TL;DR: iOS UnCrackable Level 1 crackme application can be solved without using an iOS device using Angr’s dynamic execution engine.

Time To Read: 5 min

OWASP MSTG UnCrackable Level 1 Crackme App is an iOS crackme application. The goal of the crackme is to find a secret string hidden somewhere inside the application. There are multiple ways to solve the crackme using Frida, or a debugger, or even by manually reversing the native code. In this post I will solve the challenge using Angr’s dynamic execution engine. With the current approach, by using static analysis assisted with dynamic execution, the crackme can be solved without needing an iOS device.

To perform static analysis, multiple tools are available - Ghidra, R2 or IDA Pro. The application code is not obfuscated and can be easily followed in any of these tools. I am using Ghidra in this post.

The application gives a message “Verification Failed” when a wrong input is provided to it.

Verification Failed Message

On searching the binary for this string, it is found in buttonClick function. The message is displayed after a comparison operation using isEqualToString. The comparison is being performed between the input string and the value of a label marked as hidden.

Decompilation of buttonClick function

To find the secret string, we need to find the value of this label. Further, on analysing the function viewDidLoad, the value of the label is being set using the return value of the function at offset 0x1000080d4.

Decompilation of viewDidLoad function

Shifting our attention to function at 0x1000080d4, there are multiple sub-function calls, and return values from each of these sub-functions is stored at an index of an array at address 0x10000dbf0. This array is the hidden string we are looking for! Each of the above sub-functions are not too complicated, but nevertheless require some manual effort to reverse them and obtain the eventual hidden string.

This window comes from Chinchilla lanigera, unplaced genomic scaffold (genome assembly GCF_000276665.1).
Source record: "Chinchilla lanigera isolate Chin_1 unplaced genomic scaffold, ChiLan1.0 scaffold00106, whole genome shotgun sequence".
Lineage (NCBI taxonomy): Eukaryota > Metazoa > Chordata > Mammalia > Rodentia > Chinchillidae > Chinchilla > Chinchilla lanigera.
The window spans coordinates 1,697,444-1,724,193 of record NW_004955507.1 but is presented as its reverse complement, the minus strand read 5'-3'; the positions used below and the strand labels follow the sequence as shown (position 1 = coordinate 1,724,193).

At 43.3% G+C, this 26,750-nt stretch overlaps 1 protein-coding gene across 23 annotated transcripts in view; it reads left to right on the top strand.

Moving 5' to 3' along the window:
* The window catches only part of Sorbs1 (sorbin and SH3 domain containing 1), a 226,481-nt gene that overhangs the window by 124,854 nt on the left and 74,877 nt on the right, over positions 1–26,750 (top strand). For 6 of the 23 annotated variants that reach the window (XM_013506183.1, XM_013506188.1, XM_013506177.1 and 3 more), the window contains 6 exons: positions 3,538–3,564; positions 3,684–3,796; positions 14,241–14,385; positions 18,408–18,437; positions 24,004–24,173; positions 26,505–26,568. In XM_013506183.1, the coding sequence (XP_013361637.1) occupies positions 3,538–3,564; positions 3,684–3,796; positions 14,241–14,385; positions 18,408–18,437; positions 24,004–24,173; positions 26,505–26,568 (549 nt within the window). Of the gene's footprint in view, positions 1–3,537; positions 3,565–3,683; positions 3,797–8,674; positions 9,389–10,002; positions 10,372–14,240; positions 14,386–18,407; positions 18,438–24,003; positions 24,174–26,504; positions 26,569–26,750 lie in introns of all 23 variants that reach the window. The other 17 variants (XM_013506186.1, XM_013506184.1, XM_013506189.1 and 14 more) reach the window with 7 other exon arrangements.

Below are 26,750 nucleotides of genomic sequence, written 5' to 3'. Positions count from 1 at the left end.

Decompilation of function at 0x1000080d4

The function at 0x1000080d4 or any of its sub-functions are self contained, i.e, there are no library calls or system calls; we can easily run this code in any emulator like Unicorn or its likes. Angr is a reverse engineering framework with multiple features and one of them being to dynamically execute code. For using dynamic execution feature of Angr, we need to identify and pass the points in the program from where we want to emulate the code and the addresses where the eventual secret string generated. In this case, the function at 0x1000080d4 is the function we want to emulate and the return value is the information we are interested in. The return value is a pointer to the hidden string.

The eventual Angr script looks as following:

import angr
import claripy

def solve():

    # Load the binary by creating angr project.
    project = angr.Project('uncrackable.arm64')

    # Pass the address of the function to the callable
    func = project.factory.callable(0x1000080d4)

    # Get the return value of the function
    ptr_secret_string = claripy.backends.concrete.convert(func()).value
    print("Address of the pointer to the secret string: " + hex(ptr_secret_string))

    # Extract the value from the pointer to the secret string
    secret_string = func.result_state.mem[ptr_secret_string].string.concrete
    print(f"Secret String: {secret_string}")


Angr Project is the basic building block, and must needed to access any functionality of Angr. Using callable API we inform the Angr engine to execute the code from the offset 0x1000080d4, and the return value post concrete execution (dynamic execution is also called concrete execution) is captured in ptr_secret_string. The value stored in the pointer is accessed using result_state.

This solution is also contributed to the OWASP MSTG and with some more details on reverse engineering part.